He is filling the technical SEO skills gap, primarily for agencies. And he’s the kind of guy that throws around phrases like “competitor link graphs”.
I was curious how a guy like this sees conversion optimization in relation to his work. Here’s what I learned.
CRO vs. SEO: Advice to new online businesses.
We do a lot of consultations with businesses that aren’t ready for our conversion optimization services. My advice to them is this:
- Start working on your organic search strategy.
- Use search ads to begin bringing traffic.
- Then look at optimizing the site to maximize revenue.
Organic search optimization takes 12-24 months to implement. It takes time to research, to create valuable assets, and to build relevant backlinks. But this cannot be easily taken from the business.
Paid search can begin working immediately, but is subject to the bidding of your competition and the whims of the search engine ad algorithms.
What are the components of SEO?
For established websites, Jason discusses four main components of an organic search program:
- On-page Success Factors
- Off-page Success Factors
These on-page and off-page success factors are the things the search engines look at to determine your authority for certain queries.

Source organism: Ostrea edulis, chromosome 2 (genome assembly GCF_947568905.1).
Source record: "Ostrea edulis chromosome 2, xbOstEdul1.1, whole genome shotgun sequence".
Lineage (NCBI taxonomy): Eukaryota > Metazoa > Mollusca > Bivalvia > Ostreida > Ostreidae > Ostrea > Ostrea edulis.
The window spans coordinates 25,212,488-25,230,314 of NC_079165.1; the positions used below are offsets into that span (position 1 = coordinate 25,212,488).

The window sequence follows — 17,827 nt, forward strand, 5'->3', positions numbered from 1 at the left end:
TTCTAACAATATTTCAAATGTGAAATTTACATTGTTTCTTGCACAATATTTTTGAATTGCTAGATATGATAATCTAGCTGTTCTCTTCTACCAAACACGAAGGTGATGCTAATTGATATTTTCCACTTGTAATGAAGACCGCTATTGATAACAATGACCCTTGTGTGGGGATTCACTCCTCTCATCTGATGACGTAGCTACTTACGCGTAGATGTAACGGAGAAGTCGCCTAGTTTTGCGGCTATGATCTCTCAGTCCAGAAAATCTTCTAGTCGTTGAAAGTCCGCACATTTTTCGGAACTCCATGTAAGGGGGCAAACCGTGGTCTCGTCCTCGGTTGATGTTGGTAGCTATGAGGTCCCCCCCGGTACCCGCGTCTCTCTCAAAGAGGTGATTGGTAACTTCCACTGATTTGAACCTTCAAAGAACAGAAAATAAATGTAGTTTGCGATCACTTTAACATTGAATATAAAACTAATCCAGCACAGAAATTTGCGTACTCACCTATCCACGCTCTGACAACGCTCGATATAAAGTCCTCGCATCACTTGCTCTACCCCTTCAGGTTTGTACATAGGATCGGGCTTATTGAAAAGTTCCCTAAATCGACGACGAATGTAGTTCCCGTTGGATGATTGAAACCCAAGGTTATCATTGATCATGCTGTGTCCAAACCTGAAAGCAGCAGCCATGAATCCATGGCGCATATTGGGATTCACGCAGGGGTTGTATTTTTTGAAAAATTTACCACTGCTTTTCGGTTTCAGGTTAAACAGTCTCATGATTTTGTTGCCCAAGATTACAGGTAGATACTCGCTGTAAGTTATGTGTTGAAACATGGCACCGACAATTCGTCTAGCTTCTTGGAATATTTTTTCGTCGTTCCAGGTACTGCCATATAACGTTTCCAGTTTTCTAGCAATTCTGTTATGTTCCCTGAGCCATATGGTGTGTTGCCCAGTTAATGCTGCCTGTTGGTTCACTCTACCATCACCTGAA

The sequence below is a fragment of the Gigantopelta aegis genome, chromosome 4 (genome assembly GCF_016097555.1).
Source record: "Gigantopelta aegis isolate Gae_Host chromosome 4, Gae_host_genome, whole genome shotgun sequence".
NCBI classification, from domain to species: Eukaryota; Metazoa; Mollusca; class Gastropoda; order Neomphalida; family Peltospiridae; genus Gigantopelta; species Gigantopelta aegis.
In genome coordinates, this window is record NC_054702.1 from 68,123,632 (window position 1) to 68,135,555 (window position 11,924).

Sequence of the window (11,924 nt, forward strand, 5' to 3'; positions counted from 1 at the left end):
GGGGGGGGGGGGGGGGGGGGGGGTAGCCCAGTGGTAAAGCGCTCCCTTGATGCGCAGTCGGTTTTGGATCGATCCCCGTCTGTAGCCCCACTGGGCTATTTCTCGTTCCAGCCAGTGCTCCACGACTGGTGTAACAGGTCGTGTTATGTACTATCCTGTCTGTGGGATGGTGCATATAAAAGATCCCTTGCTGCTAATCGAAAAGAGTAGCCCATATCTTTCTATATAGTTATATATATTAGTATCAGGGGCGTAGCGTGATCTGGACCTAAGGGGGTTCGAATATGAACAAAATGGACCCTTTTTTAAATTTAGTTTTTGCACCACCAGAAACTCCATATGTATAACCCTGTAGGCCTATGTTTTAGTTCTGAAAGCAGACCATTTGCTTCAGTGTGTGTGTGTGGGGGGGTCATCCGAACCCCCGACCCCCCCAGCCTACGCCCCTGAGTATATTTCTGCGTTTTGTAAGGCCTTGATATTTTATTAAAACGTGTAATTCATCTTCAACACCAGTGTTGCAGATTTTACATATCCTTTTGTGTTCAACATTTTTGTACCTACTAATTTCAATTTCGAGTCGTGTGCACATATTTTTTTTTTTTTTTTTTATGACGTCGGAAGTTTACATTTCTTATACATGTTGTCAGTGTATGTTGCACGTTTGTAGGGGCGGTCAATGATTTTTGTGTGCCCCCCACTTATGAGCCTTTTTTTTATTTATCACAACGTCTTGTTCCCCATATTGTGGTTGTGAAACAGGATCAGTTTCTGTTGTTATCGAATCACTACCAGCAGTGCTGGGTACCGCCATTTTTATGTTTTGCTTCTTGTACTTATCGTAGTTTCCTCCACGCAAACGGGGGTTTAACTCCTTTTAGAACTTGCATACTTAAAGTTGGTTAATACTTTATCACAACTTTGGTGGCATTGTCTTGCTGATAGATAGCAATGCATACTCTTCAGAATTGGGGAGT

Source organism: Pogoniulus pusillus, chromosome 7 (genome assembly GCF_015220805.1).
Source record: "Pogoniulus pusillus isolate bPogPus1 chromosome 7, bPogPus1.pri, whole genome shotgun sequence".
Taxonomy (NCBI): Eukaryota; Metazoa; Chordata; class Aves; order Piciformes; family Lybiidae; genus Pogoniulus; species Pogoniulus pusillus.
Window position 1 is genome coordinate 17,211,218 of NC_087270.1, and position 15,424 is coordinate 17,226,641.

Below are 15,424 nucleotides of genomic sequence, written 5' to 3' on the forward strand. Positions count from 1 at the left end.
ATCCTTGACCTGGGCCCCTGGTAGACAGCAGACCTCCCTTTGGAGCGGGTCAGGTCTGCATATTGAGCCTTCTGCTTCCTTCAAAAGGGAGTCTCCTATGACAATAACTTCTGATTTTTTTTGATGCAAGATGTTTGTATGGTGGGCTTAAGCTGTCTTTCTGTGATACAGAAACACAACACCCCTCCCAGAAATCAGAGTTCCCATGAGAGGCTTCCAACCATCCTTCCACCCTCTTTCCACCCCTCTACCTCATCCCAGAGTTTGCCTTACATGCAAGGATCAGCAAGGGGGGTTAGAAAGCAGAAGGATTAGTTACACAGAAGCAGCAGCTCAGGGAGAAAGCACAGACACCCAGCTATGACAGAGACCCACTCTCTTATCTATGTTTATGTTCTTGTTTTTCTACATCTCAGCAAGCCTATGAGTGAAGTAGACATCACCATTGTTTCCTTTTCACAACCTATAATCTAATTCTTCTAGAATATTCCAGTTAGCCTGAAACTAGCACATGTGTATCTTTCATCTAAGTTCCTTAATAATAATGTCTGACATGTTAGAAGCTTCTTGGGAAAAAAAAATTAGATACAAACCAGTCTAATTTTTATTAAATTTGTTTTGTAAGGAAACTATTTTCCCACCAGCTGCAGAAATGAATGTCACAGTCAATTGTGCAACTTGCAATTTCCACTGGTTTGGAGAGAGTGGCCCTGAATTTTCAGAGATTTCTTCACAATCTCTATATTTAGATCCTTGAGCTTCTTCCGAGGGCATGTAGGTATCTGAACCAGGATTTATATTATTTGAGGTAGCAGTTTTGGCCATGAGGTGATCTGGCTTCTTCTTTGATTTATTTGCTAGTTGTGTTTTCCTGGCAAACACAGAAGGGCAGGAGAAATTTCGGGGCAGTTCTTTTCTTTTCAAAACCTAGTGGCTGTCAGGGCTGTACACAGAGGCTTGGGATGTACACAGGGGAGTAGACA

- Off-page Link Graph: The quality and quantity of links
- On-0page meta data: Title, internal and extermanl linking, etc.
Host performance is an on-page factor. If you have a good tech stack, you should be good.
Over-indexing and Under-indexing
An often overlooked aspect of your search strategy is that the wrong pages are being indexed.
Do you have a lot of poor-quality pages indexed on the search engines? This can be a problem.
Do you have quality pages that aren’t indexed? Of course, this should be addressed.
It may seem counter-intuitive that you should remove some content from the search index. Jason says that there is a limited “crawl allotment”. You may be wasting yours on poor-quality pages by marking them as “no index”.